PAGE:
Affligem Abbey is a Benedictine monastery in the municipality of Affligem, Flemish Brabant, Belgium, 19 kilometres (12 miles) to the north-west of Brussels. Dedicated in 1086, it was the most important monastery in the Duchy of Brabant and therefore often called Primaria Brabantiae.
The abbey of Affligem was probably founded on the 28th of June, 1062 by six hermits, a group of knights who repented of their violent way of life. Hermann II, Count Palatine of Lotharingia (1061–1085) and his guardian, Anno II, archbishop of Cologne (d. 1075) are considered official founders. The count Palatine donated the land on which to build the abbey church. The first St Peterchurch was erected in 1083. The Rule of St Benedict was adopted in 1085 and the abbey was dedicated in 1086.
The counts of Brabant, also counts of Leuven, became their protectors (Vögte) in 1085/1086. A number of their family members are buried in the abbey church, including (it is believed) Queen Adeliza of England (d. 1151), as well as her father Duke Godfrey I of Leuven (d. 1139). The tomb of Queen Adeliza is lost.
During the 12th century, the abbey became known for its strict observance of the discipline of the Cluniac reforms.
One notable monk during this period was John (Cotton?), whose treatise "de Arte Musica" (c. 1100-1121) is one of the earliest of musical theses, covering the ecclesiastical use of monody in the organum and the roots of polyphony.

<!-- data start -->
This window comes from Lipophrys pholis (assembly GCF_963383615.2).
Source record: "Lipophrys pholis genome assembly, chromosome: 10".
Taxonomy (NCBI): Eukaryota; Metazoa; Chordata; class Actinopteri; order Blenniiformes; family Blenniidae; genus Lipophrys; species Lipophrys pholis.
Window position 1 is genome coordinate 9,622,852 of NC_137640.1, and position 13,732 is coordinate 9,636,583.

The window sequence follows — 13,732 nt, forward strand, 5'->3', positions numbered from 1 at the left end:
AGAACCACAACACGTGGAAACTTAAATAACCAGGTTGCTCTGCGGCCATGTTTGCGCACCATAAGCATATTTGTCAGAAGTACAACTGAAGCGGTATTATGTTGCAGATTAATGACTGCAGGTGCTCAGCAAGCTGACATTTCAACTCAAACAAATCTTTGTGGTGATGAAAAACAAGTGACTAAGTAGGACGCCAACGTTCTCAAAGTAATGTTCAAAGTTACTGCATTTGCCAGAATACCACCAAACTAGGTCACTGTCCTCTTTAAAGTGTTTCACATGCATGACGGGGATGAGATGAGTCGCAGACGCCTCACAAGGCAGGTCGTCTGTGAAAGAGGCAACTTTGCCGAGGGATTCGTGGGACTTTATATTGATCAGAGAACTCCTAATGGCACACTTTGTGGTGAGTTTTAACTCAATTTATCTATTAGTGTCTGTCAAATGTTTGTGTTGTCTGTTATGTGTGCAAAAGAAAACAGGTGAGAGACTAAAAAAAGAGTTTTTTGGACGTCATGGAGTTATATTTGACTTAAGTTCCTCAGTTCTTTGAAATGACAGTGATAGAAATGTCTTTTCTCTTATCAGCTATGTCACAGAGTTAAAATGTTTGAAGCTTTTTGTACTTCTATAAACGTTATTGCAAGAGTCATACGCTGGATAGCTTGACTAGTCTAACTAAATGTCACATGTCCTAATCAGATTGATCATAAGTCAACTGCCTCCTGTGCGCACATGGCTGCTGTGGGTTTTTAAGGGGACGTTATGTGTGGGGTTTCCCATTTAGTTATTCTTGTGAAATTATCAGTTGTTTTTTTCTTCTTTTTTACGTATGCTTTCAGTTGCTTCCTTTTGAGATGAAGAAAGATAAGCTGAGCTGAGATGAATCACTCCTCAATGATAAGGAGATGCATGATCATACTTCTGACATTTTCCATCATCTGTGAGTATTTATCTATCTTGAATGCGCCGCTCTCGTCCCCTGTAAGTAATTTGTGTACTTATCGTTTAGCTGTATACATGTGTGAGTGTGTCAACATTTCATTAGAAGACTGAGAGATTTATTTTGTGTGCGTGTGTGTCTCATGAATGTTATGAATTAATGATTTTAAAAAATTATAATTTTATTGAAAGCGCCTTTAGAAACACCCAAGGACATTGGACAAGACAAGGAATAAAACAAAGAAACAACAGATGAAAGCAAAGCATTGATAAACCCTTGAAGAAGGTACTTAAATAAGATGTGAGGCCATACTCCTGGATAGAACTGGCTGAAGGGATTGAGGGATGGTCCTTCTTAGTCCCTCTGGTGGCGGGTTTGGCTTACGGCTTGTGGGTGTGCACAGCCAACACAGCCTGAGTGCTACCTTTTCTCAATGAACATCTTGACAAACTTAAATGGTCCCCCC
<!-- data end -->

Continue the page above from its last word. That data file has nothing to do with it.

Saint Bernard of Clairvaux visited Affligem in 1146, where he is said to have had a vision of the Blessed Virgin, in memory of which he gave the abbey his staff and chalice, which are still preserved in the abbey today.
Another eminent monk of this period was Jan of Afflighem, Jan van Ruusbroec's Good Cook in the Victorine monastery of Groenendaal, near Brussels, whose importance in the survival of theology in the wake of the Black Death is understated, as his theological thinking strongly influenced Gerard Groot, who taught Thomas à Kempis.
In 1523, Affligem joined the Bursfelde Congregation, a union of Benedictine monasteries formed in the 15th century for the stricter observance of the Benedictine rule. In 1569, the Archbishop of Mechelen became commendatory abbot and exercised his authority through a dean, an institution that lasted until the dissolution of the abbey in 1796.
Archbishop Jacob Boonen introduced the Monte Cassino observance. At his insistence, the Prior of Affligem, Benedict van Haeften, founded in 1627 a new congregation, B. M. V. in Templo Praesentat, which included Affligem and several other Belgian monasteries. It was dissolved in 1654.
In 1796, during the French occupation, the monks were dismissed, part of the buildings destroyed and the lands confiscated. The last dean, Beda Regaus, preserved the miraculous image of Our Lady, as well as the staff and chalice of Saint Bernard. These came into the possession of a Benedictine monk, Veremund Daens, who in 1838 established a new foundation at Dendermonde.
In 1869/70, the abbey of Affligem was re-established. It is now a member of the Flemish Province of the Subiaco Congregation within the Benedictine Confederation.
The first abbot of the abbey was Fulgentius (1088–1122). Among his prominent successors may be mentioned:
- Franco (1122–1135), author of De Gratia Dei in twelve books (Patrologia Latina, vol. 166, 717-080);
- Albert, whose devotion to the Virgin Mary won him the title Abbas Marianus;
- Benedict van Haeften, author of several works of art.
- Bollandist Life of Ruusbroec, Brussels 1885